Burma’s military junta has invited a UN investigator to make his first visit next week so he can assess the human rights situation in the Southeast Asian country, the United Nations said on Friday.
Investigator Tomas Ojea Quintana, who will be in Burma from Sunday through Thursday, hopes to meet a number of government officials and heads of state institutions, the Geneva-based Human Rights Council said in a statement.
“The special rapporteur wishes to engage in a constructive dialogue with the authorities with a view to improving the human rights situation of the people of Burma,” it said.
UN spokeswoman Michele Montas said in New York that Ojea Quintana has asked to the visit the area worst hit when Cyclone Nargis struck on May 2-3, leaving an estimated 138,000 people dead or missing, most of them in the Irrawaddy Delta.
He also hopes to meet with representatives of ethnic groups, political parties, religious groups, civil society and non-governmental organisations in the country formerly known as Burma, the Human Rights Council said.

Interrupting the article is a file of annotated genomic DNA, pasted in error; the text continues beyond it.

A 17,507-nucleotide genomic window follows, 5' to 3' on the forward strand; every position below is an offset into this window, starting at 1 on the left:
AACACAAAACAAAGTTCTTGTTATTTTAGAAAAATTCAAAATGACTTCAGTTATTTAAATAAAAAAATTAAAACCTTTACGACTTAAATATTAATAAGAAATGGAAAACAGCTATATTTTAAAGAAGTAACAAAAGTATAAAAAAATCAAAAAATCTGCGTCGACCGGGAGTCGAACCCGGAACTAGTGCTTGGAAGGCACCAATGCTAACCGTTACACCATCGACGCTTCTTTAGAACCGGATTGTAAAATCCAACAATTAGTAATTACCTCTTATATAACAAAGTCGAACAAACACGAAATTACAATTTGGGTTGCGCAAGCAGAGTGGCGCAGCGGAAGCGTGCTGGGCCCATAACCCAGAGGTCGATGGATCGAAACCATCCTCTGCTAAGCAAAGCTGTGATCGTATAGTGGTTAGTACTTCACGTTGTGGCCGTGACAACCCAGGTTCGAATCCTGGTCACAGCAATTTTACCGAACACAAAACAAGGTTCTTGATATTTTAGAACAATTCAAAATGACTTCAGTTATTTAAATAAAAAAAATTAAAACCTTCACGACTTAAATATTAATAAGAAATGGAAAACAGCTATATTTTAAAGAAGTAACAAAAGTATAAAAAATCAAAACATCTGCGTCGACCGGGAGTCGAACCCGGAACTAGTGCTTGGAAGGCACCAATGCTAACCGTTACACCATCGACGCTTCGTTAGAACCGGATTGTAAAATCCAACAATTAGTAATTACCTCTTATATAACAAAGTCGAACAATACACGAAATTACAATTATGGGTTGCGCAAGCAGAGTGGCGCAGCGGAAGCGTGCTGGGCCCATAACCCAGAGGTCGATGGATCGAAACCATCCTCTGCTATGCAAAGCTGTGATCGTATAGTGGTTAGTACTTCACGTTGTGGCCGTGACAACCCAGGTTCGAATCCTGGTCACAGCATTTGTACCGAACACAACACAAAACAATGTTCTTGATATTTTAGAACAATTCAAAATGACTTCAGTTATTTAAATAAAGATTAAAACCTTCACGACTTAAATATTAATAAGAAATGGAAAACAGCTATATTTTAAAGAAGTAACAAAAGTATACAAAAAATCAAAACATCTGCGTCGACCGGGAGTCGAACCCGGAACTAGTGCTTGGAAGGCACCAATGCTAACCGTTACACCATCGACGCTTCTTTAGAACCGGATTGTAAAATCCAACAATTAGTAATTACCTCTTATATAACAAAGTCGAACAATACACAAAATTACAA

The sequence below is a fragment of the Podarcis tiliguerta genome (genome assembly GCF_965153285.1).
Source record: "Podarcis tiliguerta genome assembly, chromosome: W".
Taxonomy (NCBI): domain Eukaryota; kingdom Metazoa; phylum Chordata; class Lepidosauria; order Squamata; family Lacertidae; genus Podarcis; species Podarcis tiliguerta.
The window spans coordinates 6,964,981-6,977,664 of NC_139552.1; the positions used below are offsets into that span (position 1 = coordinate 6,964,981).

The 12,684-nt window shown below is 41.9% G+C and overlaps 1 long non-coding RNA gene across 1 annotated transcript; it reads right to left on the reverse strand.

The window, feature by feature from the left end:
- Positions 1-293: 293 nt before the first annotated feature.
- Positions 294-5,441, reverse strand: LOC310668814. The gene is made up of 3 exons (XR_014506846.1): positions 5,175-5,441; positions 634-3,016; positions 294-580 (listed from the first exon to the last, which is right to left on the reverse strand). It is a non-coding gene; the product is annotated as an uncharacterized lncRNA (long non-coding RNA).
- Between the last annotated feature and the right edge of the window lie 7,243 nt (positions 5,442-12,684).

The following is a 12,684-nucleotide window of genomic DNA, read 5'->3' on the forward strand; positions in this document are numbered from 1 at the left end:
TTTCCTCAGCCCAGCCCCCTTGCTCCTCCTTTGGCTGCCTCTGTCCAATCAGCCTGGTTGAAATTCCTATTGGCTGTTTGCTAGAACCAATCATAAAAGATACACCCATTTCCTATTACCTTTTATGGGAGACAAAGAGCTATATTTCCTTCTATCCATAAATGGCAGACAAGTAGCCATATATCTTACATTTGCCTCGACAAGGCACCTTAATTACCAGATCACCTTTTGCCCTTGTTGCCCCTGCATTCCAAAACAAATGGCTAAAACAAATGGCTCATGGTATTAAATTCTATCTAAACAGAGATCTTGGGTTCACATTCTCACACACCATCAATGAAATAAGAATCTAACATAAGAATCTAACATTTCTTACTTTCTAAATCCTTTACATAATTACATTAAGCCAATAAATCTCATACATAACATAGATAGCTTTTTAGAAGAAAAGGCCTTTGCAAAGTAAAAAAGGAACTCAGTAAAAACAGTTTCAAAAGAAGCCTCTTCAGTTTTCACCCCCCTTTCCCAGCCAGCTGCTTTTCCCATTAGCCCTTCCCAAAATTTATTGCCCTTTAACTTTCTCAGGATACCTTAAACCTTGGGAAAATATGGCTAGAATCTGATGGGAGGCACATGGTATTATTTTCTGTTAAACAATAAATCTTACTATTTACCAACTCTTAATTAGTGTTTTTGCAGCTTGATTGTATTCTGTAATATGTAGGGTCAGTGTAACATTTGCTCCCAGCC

It was unclear if he would try to see Nobel Peace Prize laureate Aung San Suu Kyi, whose house arrest was recently extended.
Ojea Quintana, whose own parents were political prisoners under a military regime in Argentina, has called on Burma to release her and all other political prisoners.
Last month, he said the junta’s arrest of a popular comedian campaigning for victims of Cyclone Nargis was part of continuing serious human rights violations in the country.
UN Secretary-General Ban Ki-moon’s special envoy to Burma, Ibrahim Gambari, will also visit this month. Gambari, seeking to promote democracy in Burma, will be making his fourth visit since the ruling junta cracked down on monk-led protests last September.